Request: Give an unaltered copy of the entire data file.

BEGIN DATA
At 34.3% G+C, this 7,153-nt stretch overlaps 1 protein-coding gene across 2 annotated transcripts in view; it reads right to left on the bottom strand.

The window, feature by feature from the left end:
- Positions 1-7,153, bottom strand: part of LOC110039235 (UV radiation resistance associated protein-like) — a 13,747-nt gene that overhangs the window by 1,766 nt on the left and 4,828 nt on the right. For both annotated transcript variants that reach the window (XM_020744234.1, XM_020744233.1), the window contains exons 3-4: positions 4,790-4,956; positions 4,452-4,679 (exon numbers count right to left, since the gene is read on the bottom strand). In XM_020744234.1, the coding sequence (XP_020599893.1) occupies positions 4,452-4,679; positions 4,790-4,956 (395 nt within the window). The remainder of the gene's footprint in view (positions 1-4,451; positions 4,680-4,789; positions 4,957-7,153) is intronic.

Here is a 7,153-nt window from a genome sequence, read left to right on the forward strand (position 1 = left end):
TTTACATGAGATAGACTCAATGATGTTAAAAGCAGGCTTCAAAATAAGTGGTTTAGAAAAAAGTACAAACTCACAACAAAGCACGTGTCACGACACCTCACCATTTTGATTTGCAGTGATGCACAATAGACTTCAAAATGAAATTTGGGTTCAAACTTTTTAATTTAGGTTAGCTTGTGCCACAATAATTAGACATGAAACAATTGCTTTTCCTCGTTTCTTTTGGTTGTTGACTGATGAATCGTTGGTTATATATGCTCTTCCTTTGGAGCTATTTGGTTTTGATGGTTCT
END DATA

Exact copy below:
At 34.3% G+C, this 7,153-nt stretch overlaps 1 protein-coding gene across 2 annotated transcripts in view; it reads right to left on the bottom strand.

The window, feature by feature from the left end:
- Positions 1-7,153, bottom strand: part of LOC110039235 (UV radiation resistance associated protein-like) — a 13,747-nt gene that overhangs the window by 1,766 nt on the left and 4,828 nt on the right. For both annotated transcript variants that reach the window (XM_020744234.1, XM_020744233.1), the window contains exons 3-4: positions 4,790-4,956; positions 4,452-4,679 (exon numbers count right to left, since the gene is read on the bottom strand). In XM_020744234.1, the coding sequence (XP_020599893.1) occupies positions 4,452-4,679; positions 4,790-4,956 (395 nt within the window). The remainder of the gene's footprint in view (positions 1-4,451; positions 4,680-4,789; positions 4,957-7,153) is intronic.

Here is a 7,153-nt window from a genome sequence, read left to right on the forward strand (position 1 = left end):
TTTACATGAGATAGACTCAATGATGTTAAAAGCAGGCTTCAAAATAAGTGGTTTAGAAAAAAGTACAAACTCACAACAAAGCACGTGTCACGACACCTCACCATTTTGATTTGCAGTGATGCACAATAGACTTCAAAATGAAATTTGGGTTCAAACTTTTTAATTTAGGTTAGCTTGTGCCACAATAATTAGACATGAAACAATTGCTTTTCCTCGTTTCTTTTGGTTGTTGACTGATGAATCGTTGGTTATATATGCTCTTCCTTTGGAGCTATTTGGTTTTGATGGTTCT